General Requirements for the Masters Degree in History
Students who enter the degree program in history must complete 30 hours of graduate study, at least 20 of which must be in history. Graduate students select a primary and a secondary field. The secondary field shall consist of not less than six hours and shall include at least one seminar in that field.
The graduate program requires that all students take two classes: HIST 5950: Introduction to Historical Research and HIST 5940: Studies in Historiography . The Historical Research class is offered in the Fall, and is taken by most students in their first semester of graduate work. Historiography is offered in the Spring, and is generally taken in the second semester of work.
Students enrolled in the master's degree program in history may register for courses which carry either the 5xx7 or the 5000-level designation. However, 5xx7-level courses that are taken by the student for undergraduate credit cannot be repeated for graduate credit. Moreover, graduate students in the history department shall be required to do additional work beyond that which is normally required of undergraduate students in 5xx7-level courses. A minimum of 70 percent of all courses taken by the students participating in the master's degree program must be from the "Graduate Only" listing.
Academic Status Committee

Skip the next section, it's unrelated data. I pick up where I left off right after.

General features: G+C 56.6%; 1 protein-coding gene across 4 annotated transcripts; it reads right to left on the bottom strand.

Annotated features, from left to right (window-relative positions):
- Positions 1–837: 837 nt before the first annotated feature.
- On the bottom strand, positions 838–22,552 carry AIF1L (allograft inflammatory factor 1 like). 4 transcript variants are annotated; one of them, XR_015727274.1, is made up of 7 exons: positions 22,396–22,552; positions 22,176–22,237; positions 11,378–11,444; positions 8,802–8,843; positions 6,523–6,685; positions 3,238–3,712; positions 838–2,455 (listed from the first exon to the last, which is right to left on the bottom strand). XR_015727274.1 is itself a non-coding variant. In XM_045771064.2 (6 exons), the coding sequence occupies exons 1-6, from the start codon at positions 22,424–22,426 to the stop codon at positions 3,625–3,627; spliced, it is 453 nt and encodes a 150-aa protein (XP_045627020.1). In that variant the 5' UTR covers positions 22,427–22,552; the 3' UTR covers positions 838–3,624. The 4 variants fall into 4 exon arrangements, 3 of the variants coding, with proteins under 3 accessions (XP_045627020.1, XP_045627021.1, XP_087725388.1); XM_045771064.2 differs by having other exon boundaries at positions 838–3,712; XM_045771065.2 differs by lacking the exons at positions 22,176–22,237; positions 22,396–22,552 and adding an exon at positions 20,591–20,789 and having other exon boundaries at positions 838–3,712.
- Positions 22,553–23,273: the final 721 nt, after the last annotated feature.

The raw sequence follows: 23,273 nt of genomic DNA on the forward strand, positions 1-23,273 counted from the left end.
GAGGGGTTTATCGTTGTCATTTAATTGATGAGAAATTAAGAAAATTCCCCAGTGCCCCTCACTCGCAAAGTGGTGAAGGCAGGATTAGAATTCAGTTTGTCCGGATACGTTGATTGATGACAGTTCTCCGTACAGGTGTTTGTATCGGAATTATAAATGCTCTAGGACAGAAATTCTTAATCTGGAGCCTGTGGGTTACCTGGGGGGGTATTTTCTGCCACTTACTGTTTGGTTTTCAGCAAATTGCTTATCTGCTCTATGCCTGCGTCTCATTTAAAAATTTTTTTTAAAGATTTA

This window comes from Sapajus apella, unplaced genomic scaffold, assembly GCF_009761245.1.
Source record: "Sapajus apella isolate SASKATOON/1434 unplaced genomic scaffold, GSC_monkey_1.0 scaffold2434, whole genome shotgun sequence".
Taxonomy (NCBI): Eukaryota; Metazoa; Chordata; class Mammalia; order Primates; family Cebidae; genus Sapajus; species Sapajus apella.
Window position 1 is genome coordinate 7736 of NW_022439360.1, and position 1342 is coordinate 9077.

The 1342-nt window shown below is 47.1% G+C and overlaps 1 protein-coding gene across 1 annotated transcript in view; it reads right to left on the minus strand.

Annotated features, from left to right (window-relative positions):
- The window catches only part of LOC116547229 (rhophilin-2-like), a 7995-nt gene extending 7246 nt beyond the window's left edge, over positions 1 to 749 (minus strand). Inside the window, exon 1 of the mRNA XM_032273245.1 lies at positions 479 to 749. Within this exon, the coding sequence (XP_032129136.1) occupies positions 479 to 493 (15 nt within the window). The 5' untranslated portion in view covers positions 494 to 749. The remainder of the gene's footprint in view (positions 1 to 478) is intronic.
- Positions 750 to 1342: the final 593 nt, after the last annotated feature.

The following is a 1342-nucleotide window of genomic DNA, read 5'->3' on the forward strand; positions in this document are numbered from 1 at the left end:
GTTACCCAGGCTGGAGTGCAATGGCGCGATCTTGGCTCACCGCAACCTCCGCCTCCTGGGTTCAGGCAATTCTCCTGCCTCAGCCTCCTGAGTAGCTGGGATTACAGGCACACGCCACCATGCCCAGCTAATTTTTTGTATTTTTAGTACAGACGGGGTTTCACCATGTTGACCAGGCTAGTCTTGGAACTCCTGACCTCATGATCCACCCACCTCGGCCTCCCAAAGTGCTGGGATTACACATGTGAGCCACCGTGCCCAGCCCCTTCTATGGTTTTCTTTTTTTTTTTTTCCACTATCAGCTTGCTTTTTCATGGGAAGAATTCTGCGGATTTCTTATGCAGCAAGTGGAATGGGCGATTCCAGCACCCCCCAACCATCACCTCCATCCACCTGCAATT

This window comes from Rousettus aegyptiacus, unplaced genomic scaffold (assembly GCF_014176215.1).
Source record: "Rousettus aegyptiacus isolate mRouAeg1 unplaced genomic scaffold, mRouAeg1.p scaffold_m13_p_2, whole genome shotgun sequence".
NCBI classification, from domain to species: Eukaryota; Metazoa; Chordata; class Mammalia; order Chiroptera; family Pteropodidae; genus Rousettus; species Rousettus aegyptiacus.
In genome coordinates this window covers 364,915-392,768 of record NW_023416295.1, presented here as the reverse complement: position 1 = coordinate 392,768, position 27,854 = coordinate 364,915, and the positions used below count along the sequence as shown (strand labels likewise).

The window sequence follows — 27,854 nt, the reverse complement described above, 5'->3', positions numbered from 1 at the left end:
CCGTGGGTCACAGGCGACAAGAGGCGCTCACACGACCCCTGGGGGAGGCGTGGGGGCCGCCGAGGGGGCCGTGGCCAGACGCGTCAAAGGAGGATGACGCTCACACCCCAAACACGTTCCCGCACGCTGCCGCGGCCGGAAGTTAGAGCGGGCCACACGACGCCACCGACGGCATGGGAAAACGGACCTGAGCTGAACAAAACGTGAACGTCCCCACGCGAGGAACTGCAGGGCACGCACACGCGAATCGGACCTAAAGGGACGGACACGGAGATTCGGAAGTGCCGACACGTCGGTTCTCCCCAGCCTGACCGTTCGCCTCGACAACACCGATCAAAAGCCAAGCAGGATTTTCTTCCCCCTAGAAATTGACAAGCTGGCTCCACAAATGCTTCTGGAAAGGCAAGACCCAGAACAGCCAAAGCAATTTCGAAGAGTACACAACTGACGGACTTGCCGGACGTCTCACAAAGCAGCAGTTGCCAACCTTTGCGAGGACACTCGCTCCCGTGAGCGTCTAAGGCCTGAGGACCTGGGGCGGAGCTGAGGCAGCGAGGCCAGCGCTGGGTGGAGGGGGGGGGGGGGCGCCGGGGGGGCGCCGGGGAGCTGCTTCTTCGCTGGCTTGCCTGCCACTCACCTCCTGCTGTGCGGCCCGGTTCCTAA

A departmental committee will review the work of all graduate students at the end of each semester. Students whose work is judged conditional or unsatisfactory will be informed of their status, with written reports and recommendations being sent to members of the department and to the graduate dean.
Admission to Candidacy
After satisfactorily completing 12 hours of approved course work, the student shall apply to the Graduate School for admission to candidacy for the master's degree. Students who fail to apply for admission to candidacy after earning 12 hours of approved graduate credit in the department shall be summoned before the academic consultation committee for special consultation.
Comprehensive, Written, and Oral Examinations
The program offers students the choice of pursuing either a thesis or a non-thesis option, though the Department strongly suggests that students interested in pursuing a doctoral degree after graduation choose to write a thesis. Those students choosing the non-thesis option take more elective classes than those choosing to write a thesis. Non-thesis students are also required to take, and pass, a comprehensive written and oral examination before being allowed to graduate. For more information about the two options, see: